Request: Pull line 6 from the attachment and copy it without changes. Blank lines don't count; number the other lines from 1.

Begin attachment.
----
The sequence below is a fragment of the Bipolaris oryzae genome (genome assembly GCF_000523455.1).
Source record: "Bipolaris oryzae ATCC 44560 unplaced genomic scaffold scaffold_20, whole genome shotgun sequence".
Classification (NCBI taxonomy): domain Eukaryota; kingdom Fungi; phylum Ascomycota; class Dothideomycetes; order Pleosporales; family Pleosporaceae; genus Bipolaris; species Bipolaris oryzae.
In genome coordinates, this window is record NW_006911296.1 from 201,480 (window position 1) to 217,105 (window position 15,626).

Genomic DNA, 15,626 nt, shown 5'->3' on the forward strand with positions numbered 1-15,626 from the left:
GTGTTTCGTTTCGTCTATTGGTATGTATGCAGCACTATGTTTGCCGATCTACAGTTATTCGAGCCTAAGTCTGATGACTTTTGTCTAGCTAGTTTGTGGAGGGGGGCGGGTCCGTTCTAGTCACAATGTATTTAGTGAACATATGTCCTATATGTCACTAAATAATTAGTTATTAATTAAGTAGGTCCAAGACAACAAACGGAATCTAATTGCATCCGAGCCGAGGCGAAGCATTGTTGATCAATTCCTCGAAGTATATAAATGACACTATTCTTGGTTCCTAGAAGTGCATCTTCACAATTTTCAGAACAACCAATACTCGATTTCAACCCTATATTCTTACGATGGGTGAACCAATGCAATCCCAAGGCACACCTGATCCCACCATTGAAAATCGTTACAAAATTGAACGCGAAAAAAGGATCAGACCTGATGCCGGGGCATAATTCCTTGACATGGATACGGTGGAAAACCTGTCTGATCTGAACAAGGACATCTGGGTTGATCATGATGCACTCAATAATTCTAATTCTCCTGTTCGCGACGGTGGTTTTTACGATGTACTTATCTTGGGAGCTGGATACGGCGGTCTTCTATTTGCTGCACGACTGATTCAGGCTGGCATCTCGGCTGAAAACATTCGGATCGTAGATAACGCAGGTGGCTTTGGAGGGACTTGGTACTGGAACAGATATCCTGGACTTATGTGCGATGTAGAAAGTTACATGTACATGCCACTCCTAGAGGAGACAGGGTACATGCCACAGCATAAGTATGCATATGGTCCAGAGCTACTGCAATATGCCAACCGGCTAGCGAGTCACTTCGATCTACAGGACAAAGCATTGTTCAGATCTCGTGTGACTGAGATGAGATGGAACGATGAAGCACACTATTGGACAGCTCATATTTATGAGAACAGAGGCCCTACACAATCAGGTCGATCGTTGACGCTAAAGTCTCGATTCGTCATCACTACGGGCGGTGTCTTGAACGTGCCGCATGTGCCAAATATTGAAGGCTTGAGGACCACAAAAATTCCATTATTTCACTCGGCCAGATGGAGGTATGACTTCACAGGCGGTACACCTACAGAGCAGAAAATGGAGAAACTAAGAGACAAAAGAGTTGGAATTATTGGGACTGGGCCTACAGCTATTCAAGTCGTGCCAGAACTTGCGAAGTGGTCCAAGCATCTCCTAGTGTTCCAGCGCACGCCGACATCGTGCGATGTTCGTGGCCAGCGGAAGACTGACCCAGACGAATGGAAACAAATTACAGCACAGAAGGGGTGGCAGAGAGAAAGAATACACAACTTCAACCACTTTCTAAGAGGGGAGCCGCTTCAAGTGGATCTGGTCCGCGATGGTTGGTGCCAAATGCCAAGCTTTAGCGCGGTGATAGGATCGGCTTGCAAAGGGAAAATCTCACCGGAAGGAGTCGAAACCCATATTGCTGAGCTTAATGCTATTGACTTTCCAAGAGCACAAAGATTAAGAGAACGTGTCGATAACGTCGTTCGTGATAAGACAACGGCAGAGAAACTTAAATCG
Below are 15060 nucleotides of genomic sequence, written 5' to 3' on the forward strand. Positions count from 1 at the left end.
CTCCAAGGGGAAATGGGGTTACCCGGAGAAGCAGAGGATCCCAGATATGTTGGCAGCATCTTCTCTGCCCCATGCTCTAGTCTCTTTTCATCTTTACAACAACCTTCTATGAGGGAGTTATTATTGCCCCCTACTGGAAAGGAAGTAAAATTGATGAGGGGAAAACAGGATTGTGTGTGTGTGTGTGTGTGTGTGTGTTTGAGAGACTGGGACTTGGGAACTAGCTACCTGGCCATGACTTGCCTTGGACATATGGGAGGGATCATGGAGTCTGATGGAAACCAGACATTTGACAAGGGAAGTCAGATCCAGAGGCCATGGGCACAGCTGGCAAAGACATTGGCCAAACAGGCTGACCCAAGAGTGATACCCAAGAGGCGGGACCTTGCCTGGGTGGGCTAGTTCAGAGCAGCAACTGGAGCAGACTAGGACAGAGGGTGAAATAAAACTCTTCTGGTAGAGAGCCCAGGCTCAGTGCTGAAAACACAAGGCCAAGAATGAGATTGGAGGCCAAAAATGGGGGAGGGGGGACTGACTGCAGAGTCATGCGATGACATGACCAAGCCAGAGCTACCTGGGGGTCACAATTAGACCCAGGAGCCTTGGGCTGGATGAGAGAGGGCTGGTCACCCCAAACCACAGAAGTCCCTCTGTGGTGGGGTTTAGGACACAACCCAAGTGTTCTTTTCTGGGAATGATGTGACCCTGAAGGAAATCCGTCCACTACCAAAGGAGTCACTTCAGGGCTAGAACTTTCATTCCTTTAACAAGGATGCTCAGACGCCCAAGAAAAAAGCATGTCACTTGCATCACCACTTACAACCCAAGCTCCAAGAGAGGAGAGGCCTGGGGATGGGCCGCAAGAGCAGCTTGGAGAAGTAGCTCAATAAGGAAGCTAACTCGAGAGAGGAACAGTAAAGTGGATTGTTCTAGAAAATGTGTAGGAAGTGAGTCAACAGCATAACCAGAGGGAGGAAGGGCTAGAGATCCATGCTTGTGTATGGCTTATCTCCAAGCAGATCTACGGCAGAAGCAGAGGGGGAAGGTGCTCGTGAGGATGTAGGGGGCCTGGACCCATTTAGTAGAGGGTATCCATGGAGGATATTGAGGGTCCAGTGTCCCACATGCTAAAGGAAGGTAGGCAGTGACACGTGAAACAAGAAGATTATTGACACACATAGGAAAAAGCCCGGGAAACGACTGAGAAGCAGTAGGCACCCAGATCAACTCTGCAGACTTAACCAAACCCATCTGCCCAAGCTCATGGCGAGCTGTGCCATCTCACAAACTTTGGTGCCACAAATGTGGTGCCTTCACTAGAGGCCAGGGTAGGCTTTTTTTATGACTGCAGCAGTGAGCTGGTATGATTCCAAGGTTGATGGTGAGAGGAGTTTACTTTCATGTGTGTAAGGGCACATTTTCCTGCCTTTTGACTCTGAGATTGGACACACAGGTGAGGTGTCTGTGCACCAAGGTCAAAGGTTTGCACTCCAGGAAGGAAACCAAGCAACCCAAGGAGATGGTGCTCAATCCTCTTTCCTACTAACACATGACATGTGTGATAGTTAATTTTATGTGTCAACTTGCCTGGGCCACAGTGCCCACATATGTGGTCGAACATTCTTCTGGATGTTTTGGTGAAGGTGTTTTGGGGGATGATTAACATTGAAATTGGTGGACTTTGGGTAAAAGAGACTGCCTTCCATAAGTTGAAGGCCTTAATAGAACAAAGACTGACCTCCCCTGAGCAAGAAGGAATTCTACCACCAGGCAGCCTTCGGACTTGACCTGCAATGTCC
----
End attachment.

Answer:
GTGTTTCGTTTCGTCTATTGGTATGTATGCAGCACTATGTTTGCCGATCTACAGTTATTCGAGCCTAAGTCTGATGACTTTTGTCTAGCTAGTTTGTGGAGGGGGGCGGGTCCGTTCTAGTCACAATGTATTTAGTGAACATATGTCCTATATGTCACTAAATAATTAGTTATTAATTAAGTAGGTCCAAGACAACAAACGGAATCTAATTGCATCCGAGCCGAGGCGAAGCATTGTTGATCAATTCCTCGAAGTATATAAATGACACTATTCTTGGTTCCTAGAAGTGCATCTTCACAATTTTCAGAACAACCAATACTCGATTTCAACCCTATATTCTTACGATGGGTGAACCAATGCAATCCCAAGGCACACCTGATCCCACCATTGAAAATCGTTACAAAATTGAACGCGAAAAAAGGATCAGACCTGATGCCGGGGCATAATTCCTTGACATGGATACGGTGGAAAACCTGTCTGATCTGAACAAGGACATCTGGGTTGATCATGATGCACTCAATAATTCTAATTCTCCTGTTCGCGACGGTGGTTTTTACGATGTACTTATCTTGGGAGCTGGATACGGCGGTCTTCTATTTGCTGCACGACTGATTCAGGCTGGCATCTCGGCTGAAAACATTCGGATCGTAGATAACGCAGGTGGCTTTGGAGGGACTTGGTACTGGAACAGATATCCTGGACTTATGTGCGATGTAGAAAGTTACATGTACATGCCACTCCTAGAGGAGACAGGGTACATGCCACAGCATAAGTATGCATATGGTCCAGAGCTACTGCAATATGCCAACCGGCTAGCGAGTCACTTCGATCTACAGGACAAAGCATTGTTCAGATCTCGTGTGACTGAGATGAGATGGAACGATGAAGCACACTATTGGACAGCTCATATTTATGAGAACAGAGGCCCTACACAATCAGGTCGATCGTTGACGCTAAAGTCTCGATTCGTCATCACTACGGGCGGTGTCTTGAACGTGCCGCATGTGCCAAATATTGAAGGCTTGAGGACCACAAAAATTCCATTATTTCACTCGGCCAGATGGAGGTATGACTTCACAGGCGGTACACCTACAGAGCAGAAAATGGAGAAACTAAGAGACAAAAGAGTTGGAATTATTGGGACTGGGCCTACAGCTATTCAAGTCGTGCCAGAACTTGCGAAGTGGTCCAAGCATCTCCTAGTGTTCCAGCGCACGCCGACATCGTGCGATGTTCGTGGCCAGCGGAAGACTGACCCAGACGAATGGAAACAAATTACAGCACAGAAGGGGTGGCAGAGAGAAAGAATACACAACTTCAACCACTTTCTAAGAGGGGAGCCGCTTCAAGTGGATCTGGTCCGCGATGGTTGGTGCCAAATGCCAAGCTTTAGCGCGGTGATAGGATCGGCTTGCAAAGGGAAAATCTCACCGGAAGGAGTCGAAACCCATATTGCTGAGCTTAATGCTATTGACTTTCCAAGAGCACAAAGATTAAGAGAACGTGTCGATAACGTCGTTCGTGATAAGACAACGGCAGAGAAACTTAAATCG